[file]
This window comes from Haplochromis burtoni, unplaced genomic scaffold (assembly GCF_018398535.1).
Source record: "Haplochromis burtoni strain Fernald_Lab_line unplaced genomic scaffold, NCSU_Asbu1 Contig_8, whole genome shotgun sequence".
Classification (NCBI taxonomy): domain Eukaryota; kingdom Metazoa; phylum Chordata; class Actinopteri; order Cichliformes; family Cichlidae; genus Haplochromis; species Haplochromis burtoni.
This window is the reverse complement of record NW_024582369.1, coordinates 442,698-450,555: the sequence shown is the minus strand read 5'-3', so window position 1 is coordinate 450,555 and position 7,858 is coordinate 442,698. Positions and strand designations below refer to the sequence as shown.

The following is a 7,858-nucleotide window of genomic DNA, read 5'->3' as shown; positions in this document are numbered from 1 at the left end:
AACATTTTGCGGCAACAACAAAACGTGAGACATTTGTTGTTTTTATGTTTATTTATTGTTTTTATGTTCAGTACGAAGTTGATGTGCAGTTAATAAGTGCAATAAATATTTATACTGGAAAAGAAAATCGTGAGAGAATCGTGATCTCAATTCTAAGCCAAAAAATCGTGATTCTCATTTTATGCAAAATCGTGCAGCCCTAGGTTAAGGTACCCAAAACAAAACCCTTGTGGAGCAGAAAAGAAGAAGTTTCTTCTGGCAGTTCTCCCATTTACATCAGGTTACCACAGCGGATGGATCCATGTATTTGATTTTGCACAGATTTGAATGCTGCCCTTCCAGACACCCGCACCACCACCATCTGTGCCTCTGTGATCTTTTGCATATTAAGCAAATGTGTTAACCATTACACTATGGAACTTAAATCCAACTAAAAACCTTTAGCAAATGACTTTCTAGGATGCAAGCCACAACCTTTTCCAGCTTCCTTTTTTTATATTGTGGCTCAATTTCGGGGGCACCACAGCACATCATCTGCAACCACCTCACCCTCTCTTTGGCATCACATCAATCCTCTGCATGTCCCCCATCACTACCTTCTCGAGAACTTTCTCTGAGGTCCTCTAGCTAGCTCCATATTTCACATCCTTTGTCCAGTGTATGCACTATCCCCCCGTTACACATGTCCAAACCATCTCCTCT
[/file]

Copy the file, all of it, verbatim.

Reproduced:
This window comes from Haplochromis burtoni, unplaced genomic scaffold (assembly GCF_018398535.1).
Source record: "Haplochromis burtoni strain Fernald_Lab_line unplaced genomic scaffold, NCSU_Asbu1 Contig_8, whole genome shotgun sequence".
Classification (NCBI taxonomy): domain Eukaryota; kingdom Metazoa; phylum Chordata; class Actinopteri; order Cichliformes; family Cichlidae; genus Haplochromis; species Haplochromis burtoni.
This window is the reverse complement of record NW_024582369.1, coordinates 442,698-450,555: the sequence shown is the minus strand read 5'-3', so window position 1 is coordinate 450,555 and position 7,858 is coordinate 442,698. Positions and strand designations below refer to the sequence as shown.

The following is a 7,858-nucleotide window of genomic DNA, read 5'->3' as shown; positions in this document are numbered from 1 at the left end:
AACATTTTGCGGCAACAACAAAACGTGAGACATTTGTTGTTTTTATGTTTATTTATTGTTTTTATGTTCAGTACGAAGTTGATGTGCAGTTAATAAGTGCAATAAATATTTATACTGGAAAAGAAAATCGTGAGAGAATCGTGATCTCAATTCTAAGCCAAAAAATCGTGATTCTCATTTTATGCAAAATCGTGCAGCCCTAGGTTAAGGTACCCAAAACAAAACCCTTGTGGAGCAGAAAAGAAGAAGTTTCTTCTGGCAGTTCTCCCATTTACATCAGGTTACCACAGCGGATGGATCCATGTATTTGATTTTGCACAGATTTGAATGCTGCCCTTCCAGACACCCGCACCACCACCATCTGTGCCTCTGTGATCTTTTGCATATTAAGCAAATGTGTTAACCATTACACTATGGAACTTAAATCCAACTAAAAACCTTTAGCAAATGACTTTCTAGGATGCAAGCCACAACCTTTTCCAGCTTCCTTTTTTTATATTGTGGCTCAATTTCGGGGGCACCACAGCACATCATCTGCAACCACCTCACCCTCTCTTTGGCATCACATCAATCCTCTGCATGTCCCCCATCACTACCTTCTCGAGAACTTTCTCTGAGGTCCTCTAGCTAGCTCCATATTTCACATCCTTTGTCCAGTGTATGCACTATCCCCCCGTTACACATGTCCAAACCATCTCCTCT